Sitting Bull, whose appearance in the show prompted many other Sioux to join the traveling troupe, epitomized the wide gulf between the myth perpetuated by Buffalo Bill’s Wild West and the harsh reality Indians faced with the closing of the frontier. By all accounts he got on well with Cody. But he hated the hustle and bustle of Eastern cities and only stayed with the show for four months. In the years that followed, government officials grew concerned about the emergence of the Ghost Dance, a messianic religious movement on the reservations that promised Indians who joined in the ritualistic dance eternal life in a bountiful world of their own, where they would be reunited with their lost loved ones and ancestors. Reports in late 1889 that Sioux who joined this movement were wearing “ghost shirts,” which they believed would protect them from bullets, increased fears among authorities that the movement would turn violent. When Sitting Bull began encouraging the Ghost Dancers, Maj. Gen. Nelson Miles called upon Buffalo Bill to find him and bring him in, hoping that the chief would yield peacefully to a man he knew and trusted.

Cody headed west to Bismarck, N.D., in December 1890 and reportedly filled two wagons with gifts before setting off in his showman’s outfit to track down Sitting Bull on the Standing Rock Reservation. The escapade is clouded in legend and it remains unclear whether or not Cody was serious about trying to arrest Sitting Bull. In any case he got waylaid by two scouts working for the Indian agent James McLaughlin, who wanted credit for corralling Sitting Bull himself. This was no longer Cody’s show, and it would play out as a reminder of the grim realities that underlay his rousing performances.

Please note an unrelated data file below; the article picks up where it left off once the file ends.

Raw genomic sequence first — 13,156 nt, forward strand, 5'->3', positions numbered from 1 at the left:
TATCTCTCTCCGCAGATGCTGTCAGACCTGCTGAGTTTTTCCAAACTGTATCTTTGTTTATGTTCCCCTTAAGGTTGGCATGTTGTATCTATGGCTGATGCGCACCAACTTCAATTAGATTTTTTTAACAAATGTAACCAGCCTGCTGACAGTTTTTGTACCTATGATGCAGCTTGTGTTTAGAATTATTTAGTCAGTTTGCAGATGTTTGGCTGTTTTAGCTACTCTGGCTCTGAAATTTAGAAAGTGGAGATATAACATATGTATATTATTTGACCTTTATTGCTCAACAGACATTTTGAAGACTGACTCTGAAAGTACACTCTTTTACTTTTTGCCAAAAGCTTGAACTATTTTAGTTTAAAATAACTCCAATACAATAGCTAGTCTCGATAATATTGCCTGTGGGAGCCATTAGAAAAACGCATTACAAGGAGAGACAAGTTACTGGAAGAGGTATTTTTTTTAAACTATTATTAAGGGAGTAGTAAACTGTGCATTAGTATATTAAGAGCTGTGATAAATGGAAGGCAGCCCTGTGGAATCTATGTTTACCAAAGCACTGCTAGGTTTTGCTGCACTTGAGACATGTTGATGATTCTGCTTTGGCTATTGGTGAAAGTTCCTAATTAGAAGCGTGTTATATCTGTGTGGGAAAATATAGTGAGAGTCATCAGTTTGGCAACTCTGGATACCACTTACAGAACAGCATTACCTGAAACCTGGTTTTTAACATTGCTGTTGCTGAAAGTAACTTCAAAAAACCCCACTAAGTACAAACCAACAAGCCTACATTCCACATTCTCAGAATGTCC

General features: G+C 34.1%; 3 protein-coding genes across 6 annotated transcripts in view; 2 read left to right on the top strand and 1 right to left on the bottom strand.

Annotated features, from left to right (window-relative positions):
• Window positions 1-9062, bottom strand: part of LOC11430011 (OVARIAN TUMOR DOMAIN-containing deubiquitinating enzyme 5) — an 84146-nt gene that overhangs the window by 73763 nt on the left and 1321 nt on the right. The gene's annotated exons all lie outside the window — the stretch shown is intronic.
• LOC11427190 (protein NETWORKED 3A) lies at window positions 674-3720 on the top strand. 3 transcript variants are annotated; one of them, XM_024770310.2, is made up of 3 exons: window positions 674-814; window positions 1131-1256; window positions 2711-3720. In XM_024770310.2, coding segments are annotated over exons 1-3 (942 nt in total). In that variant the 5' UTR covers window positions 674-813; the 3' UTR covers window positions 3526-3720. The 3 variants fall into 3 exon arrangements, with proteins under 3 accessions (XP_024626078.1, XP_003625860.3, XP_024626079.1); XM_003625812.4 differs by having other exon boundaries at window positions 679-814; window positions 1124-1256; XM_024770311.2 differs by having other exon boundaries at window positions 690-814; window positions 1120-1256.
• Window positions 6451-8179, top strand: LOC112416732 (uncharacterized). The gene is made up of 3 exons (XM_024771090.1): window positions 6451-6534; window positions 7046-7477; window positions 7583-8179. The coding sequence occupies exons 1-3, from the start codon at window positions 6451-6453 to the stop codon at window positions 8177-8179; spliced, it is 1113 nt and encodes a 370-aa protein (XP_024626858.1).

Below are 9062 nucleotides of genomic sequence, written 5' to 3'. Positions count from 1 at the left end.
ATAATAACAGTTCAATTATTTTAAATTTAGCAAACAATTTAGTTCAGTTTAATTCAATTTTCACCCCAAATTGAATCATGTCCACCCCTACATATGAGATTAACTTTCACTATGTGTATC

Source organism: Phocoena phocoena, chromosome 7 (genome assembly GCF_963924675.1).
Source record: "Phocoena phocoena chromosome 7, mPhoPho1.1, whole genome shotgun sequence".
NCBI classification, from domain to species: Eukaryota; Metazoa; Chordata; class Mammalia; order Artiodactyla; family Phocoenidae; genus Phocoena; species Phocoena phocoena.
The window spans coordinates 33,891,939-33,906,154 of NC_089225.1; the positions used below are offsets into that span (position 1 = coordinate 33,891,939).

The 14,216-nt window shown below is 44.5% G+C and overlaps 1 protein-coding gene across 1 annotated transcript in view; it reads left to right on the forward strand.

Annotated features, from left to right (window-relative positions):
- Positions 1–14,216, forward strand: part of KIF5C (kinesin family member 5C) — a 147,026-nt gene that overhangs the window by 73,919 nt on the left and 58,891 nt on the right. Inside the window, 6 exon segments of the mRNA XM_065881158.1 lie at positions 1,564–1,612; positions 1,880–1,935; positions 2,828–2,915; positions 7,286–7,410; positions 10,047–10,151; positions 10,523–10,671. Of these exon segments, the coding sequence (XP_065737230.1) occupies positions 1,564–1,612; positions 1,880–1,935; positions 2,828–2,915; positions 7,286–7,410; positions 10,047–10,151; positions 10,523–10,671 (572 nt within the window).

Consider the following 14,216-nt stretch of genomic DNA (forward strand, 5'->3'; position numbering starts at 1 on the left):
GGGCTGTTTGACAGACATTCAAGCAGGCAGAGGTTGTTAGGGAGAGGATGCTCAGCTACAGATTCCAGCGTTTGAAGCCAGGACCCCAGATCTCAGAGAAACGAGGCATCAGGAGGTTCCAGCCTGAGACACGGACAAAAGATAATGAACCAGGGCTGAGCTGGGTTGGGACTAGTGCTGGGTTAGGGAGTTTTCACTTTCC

On December 15, McLaughlin sent Indian police to arrest Sitting Bull. A struggle ensued, and shots were fired. Sitting Bull was killed instantly. His son, six of his supporters and six policemen also died. Two weeks later, fighting erupted at nearby Wounded Knee Creek on the Pine Ridge Reservation between a band of Sioux caught up in the Ghost Dance movement and troops of Custer’s old regiment, the 7th Cavalry, after soldiers grappled with a deaf young Indian who refused to hand over his gun. When the shooting stopped, 25 soldiers and about 150 Sioux, many of them women and children, lay dead. In the words of Charles Eastman, a mixed-blood Sioux physician who searched among the victims for survivors, Wounded Knee exposed the lurking “savagery of civilization.”

The massacre marked the tragic end of the real Indian wars.

Also see “The Original Reality Show – Buffalo Bill’s Extravaganza